There are aspects that I like less in a modern setting, however, than I do in historical else-times. The Beauty character is forced into confinement, and I wondered why such a smart girl couldn't come up with other alternatives, particularly in terms of taking care of her father. I don't like a few moments where the Beast oversteps his bounds in a way reminiscent of Twilight's Edward in terms of restricting Beauty's movements. I don't like the moment when Beauty decides that the Beast is nice to her, and therefore not acting like a kidnapper; I don't know that there's a way of removing the creepiness of that in a modern setting.

And then there are all the elements that are worth considering; why this, not that? The evil witch is a "monster" because she's fat and ugly, but interestingly in terms of the Beast's personality and story, her "worst" traits may be that she's outspoken and uncharmable. The Beast fears a loss of status--and he's never met someone he couldn't buy--and so he falls quite hard, but it's a long time before he can accept that Beauty is beautiful within and that she's not any sort of different human being. Tutor Will is blind, reinforcing that what you see is not all there is, and while he would prefer to have his sight returned, he's able to enjoy life without it.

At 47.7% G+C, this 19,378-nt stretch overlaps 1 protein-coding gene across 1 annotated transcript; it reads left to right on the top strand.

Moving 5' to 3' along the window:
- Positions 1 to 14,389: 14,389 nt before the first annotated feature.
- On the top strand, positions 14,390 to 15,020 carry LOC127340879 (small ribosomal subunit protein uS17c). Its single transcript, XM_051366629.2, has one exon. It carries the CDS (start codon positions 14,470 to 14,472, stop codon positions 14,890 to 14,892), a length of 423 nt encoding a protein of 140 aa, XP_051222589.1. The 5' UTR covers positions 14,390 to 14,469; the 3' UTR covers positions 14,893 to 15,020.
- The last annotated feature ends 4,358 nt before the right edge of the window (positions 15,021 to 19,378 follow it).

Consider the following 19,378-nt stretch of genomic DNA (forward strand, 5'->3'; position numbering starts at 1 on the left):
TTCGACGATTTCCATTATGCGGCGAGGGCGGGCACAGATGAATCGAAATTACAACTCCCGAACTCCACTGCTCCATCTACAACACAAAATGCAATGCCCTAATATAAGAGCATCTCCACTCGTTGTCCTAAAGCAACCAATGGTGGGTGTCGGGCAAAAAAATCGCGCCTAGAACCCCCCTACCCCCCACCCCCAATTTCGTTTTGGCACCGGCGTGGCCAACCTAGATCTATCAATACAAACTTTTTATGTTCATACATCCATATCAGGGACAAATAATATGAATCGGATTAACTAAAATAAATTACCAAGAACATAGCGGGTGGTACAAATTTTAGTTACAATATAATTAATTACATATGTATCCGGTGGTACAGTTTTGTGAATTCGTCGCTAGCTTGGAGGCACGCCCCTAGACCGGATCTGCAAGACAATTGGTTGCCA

I tend to think that animal bridegroom stories dredge up what is largely a distant and unknowable situation for the readers of this book--that an evil, arranged husband isn't as bad a situation as you thought it would be, and that you can learn to love this person. That connects to the relief of being loved and cared for, warts and all. In that, there's the fairy tale that everything always turns out right, even though in real life, endings are much more uncertain.

My favorite part of the book is a realization I've had myself. Lindy observes: when you love someone, you see them not just with your eyes, but with yourself--they just look like themselves. Love means seeing people from the inside out rather than the outside in.